Obon is one of the most important celebrations in Japan, during which the ancestors are honored and the family unites. Therefore, virtually everyone is given/takes time off to travel.

While the articles about my adventures during Obon are still in production, today I want to talk about one event that took place in Kyoto – the Gozan no Okuribi.

Fortunately, Kyoto University also honors this holiday and I received 11 days off in mid August. Like for Golden Week, this is a good time for me to leave Kyoto. Not only is it expected to be busy here, but also does this series of days off allow me to travel further.

Because I did not want to miss Gozan no Okuribi, I embarked on two five day trips with a one-day break in Kyoto. This was quite helpful actually, because I could save on luggage and laundry by splitting the vacation in two.

On August 16, at the end of Obon, five bonfires are ignited on the peaks of Kyoto. In the Japanese Buddhism it is believed that during Obon the spirits of the moved on ancestors return from the afterlife. At the end of their stay in this world they shall be guided by the light back to the afterlife.

While other cities share the tradition, Kyoto probably has the biggest and most famous okuribi celebration with five mountains and six shapes, but two are counted as a pair. They are all lighted in sequence from 8 pm — „Daimonji“ (Higashiyama Nyoigatake, lit at 8 PM), „Myo – Ho“ (Matsugasaki Nishiyama – Higashiyama, lit at 8:10 PM), „Funagata“ (Nishigamo Funayama, lit at 8:15 PM), „Hidari Daimonji“ (Ookitayama, lit at 8:15 PM), „Toriigata“ (Saga Toriimoto, Mandara Yama, lit at 8:20 PM).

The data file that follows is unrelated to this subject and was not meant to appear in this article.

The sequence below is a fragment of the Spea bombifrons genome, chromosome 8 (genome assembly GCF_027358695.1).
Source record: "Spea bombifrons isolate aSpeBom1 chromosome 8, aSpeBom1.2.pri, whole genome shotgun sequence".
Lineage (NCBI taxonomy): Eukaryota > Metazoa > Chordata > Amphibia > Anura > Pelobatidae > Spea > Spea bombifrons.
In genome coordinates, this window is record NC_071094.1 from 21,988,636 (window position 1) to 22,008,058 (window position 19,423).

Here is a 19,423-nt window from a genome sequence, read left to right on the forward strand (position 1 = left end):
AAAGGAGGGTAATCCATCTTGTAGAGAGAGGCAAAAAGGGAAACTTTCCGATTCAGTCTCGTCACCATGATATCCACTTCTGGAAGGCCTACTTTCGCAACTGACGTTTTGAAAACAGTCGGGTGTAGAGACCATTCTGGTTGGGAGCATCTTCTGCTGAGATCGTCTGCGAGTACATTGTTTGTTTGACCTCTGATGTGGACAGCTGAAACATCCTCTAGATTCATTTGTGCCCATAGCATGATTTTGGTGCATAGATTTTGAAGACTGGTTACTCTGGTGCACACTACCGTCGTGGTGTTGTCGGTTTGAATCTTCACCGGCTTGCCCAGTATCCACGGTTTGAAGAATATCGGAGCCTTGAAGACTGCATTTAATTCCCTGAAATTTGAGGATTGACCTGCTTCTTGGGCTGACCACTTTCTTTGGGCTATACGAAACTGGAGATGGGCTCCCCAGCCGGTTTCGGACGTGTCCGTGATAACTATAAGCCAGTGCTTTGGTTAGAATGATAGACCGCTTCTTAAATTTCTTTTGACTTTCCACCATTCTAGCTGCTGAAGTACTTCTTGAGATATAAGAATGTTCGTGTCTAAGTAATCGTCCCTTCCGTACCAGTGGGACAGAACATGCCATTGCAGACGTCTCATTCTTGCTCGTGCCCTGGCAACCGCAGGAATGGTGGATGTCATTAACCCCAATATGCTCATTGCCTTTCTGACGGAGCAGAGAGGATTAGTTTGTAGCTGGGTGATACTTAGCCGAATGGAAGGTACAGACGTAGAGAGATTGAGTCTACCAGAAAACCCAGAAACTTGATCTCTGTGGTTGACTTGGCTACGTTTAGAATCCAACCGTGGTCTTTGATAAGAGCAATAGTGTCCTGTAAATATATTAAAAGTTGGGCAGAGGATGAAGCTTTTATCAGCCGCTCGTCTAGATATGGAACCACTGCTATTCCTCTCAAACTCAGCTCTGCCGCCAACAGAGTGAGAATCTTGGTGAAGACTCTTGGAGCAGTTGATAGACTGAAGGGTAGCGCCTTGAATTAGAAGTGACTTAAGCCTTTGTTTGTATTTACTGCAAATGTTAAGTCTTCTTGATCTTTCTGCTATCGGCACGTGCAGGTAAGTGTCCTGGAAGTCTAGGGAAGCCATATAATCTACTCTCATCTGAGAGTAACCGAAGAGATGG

This year after two years of pandemic-induced reduction in scale, the event was scheduled to be held as usual. Unfortunately, a storm arrived an hour before the start and it looked like it would threaten the whole event.

On my way to a viewing spot at the Kamogawa Delta, I also got drenched by the heavy rain. It was also quite chaotic and roads were closed. After a detour I arrived at the Western river bank. By 8 pm the rain stopped and the fires were could be lighted.

I am glad we did not have to live with a dry run.

Gozan no Okuribi
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